What viewers should take away from Sunday’s episode
- Van Redin/AMC
Acuna: What do you want viewers to take away from this episode? Something I thought about after watching was, we start out with Morgan in this episode discussing two people who he loved, his family, and we end the episode with him believing he may be losing someone else who’s close to him.
Freeland: Yeah, well, I know what happens, but I can’t say what happens.
Acuna: Of course.
Freeland: I think one of the goals with the episode was, there are these nice still moments between the characters, and we have these sort of brief sections of the walker and Karen and so on and so forth. I think one thing we also had to try to sort of lean into was some of the suspense. So there’s a scene where Morgan breaks into an apartment, and there may or may not be a walker inside. That was something that I talked with my cinematographer, Jala [Trautmann], about was kind of using a little bit of Hitchcock references, and we really tried to play up the suspense a little bit more. Hopefully, audience members get a little more of that suspenseful nature in the dustup.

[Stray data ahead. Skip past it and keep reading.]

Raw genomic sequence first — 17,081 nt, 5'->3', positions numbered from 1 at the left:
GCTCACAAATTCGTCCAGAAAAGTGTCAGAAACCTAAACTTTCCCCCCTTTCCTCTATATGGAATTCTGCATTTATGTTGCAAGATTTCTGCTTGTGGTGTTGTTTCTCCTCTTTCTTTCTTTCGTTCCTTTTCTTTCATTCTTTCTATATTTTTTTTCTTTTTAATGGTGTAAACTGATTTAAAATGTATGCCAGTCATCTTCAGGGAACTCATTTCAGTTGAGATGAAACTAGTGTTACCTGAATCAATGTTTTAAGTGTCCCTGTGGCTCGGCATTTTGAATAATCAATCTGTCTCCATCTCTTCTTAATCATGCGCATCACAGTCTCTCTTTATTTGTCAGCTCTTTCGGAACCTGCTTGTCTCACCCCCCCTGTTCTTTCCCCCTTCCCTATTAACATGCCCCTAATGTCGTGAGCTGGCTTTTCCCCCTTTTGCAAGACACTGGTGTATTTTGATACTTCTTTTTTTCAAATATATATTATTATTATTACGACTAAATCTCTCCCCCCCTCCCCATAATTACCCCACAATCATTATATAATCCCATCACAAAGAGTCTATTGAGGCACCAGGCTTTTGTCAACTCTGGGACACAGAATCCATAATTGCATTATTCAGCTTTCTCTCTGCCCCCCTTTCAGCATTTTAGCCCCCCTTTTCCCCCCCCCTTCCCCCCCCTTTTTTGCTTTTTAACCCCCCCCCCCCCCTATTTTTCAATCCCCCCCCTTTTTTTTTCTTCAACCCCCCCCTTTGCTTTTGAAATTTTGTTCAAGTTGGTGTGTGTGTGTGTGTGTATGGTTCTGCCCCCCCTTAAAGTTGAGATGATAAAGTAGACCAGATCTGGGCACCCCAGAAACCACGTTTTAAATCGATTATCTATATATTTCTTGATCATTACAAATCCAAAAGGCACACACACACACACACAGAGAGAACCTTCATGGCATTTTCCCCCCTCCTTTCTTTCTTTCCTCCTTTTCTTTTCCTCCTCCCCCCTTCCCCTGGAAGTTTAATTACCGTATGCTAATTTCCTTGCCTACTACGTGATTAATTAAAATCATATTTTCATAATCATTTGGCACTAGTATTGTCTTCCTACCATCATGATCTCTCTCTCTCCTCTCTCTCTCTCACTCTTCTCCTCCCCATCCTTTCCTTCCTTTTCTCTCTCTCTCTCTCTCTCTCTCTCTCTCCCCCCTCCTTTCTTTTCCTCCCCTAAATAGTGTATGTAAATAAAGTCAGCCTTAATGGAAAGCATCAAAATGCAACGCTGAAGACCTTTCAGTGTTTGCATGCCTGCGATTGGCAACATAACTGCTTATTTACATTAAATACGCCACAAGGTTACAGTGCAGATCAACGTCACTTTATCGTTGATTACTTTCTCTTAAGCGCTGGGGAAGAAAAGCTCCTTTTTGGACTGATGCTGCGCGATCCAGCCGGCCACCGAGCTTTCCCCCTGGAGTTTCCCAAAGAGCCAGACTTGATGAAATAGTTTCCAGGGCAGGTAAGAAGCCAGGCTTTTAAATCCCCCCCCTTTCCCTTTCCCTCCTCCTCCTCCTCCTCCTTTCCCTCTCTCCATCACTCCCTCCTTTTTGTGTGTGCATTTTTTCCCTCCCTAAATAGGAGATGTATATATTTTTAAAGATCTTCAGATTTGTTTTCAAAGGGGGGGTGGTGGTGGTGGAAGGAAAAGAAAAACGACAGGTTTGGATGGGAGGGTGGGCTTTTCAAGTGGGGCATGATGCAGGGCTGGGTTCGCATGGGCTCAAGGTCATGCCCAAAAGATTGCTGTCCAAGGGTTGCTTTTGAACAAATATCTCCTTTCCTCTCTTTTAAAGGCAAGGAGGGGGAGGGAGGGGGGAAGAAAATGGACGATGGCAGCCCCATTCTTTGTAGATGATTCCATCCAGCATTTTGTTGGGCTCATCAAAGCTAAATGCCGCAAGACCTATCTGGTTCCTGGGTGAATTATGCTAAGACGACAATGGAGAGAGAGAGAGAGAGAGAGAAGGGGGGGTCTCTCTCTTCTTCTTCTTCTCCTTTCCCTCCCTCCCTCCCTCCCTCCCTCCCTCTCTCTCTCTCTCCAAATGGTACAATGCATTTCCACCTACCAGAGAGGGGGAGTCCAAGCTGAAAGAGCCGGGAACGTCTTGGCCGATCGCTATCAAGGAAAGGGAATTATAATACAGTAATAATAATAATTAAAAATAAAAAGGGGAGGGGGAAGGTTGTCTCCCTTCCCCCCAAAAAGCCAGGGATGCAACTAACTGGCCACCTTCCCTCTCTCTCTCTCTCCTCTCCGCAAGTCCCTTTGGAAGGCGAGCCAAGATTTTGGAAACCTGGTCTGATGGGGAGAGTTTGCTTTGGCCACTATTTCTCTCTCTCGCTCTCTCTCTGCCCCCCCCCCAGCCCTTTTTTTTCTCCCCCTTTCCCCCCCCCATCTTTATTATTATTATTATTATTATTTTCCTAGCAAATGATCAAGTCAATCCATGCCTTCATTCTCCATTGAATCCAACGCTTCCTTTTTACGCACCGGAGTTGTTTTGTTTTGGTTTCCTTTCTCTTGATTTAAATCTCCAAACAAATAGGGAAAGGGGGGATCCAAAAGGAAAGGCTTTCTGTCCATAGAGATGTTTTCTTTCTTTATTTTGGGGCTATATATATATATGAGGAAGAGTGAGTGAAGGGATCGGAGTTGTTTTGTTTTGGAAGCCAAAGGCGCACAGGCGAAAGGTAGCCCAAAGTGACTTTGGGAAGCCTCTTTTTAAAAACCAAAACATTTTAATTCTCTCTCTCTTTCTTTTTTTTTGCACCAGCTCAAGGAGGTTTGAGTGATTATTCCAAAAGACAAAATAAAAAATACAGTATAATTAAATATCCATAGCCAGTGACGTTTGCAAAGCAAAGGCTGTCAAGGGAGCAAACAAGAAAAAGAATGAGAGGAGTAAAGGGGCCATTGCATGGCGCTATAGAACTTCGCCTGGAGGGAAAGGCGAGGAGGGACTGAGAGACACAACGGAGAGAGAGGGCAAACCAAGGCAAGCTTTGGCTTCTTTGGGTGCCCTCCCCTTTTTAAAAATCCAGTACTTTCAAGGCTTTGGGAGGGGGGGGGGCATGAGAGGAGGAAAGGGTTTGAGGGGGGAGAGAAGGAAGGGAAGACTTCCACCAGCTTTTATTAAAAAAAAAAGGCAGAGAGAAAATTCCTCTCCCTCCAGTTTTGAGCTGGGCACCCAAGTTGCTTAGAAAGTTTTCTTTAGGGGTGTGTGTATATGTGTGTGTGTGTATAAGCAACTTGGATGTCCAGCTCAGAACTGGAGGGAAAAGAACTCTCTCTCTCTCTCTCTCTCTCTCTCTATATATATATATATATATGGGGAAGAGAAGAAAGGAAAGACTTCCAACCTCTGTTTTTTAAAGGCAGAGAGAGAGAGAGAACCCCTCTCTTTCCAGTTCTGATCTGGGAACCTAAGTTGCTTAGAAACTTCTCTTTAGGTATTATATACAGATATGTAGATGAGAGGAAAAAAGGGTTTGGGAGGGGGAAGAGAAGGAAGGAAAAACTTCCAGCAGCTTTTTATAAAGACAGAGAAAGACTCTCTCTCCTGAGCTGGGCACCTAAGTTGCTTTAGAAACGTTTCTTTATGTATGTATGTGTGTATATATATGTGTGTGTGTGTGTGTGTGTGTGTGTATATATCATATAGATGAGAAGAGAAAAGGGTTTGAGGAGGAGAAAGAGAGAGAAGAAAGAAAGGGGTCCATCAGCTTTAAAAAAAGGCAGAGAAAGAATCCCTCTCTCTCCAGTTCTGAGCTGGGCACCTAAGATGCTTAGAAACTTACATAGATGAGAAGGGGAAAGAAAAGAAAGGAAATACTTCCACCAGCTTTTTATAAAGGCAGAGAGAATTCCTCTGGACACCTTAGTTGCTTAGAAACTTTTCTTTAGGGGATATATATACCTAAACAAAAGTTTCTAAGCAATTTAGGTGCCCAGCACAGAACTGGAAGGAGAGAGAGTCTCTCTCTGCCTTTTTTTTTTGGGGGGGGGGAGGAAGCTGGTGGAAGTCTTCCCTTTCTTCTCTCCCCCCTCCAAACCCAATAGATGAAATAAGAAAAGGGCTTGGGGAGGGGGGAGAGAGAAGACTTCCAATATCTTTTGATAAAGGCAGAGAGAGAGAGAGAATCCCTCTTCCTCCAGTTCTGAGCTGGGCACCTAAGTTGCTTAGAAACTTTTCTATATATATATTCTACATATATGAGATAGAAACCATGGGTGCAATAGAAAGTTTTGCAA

Freeland is working on another show right now that debuts this fall on ABC.
- ABC/Virginia Sherwood
Acuna: What else are you working on outside of “Fear the Walking Dead?” What else is next for you?
Freeland: Right now I’m actually shooting in New Jersey.
Acuna: That’s where I’m from!
Freeland: Oh no way. Yeah, we’re shooting in Secaucus. It’s a new show for ABC called “Emergence.” It actually comes out in a couple of weeks.
Acuna: Yeah, they’re going to be at New York Comic Con. Are you going to be there?
Freeland: I will actually be shooting during Comic Con.
There are two more episodes of “Fear the Walking Dead’s” fifth season. It airs Sunday at 9 p.m. ET on AMC.
You can follow along with our “Walking Dead” coverage here.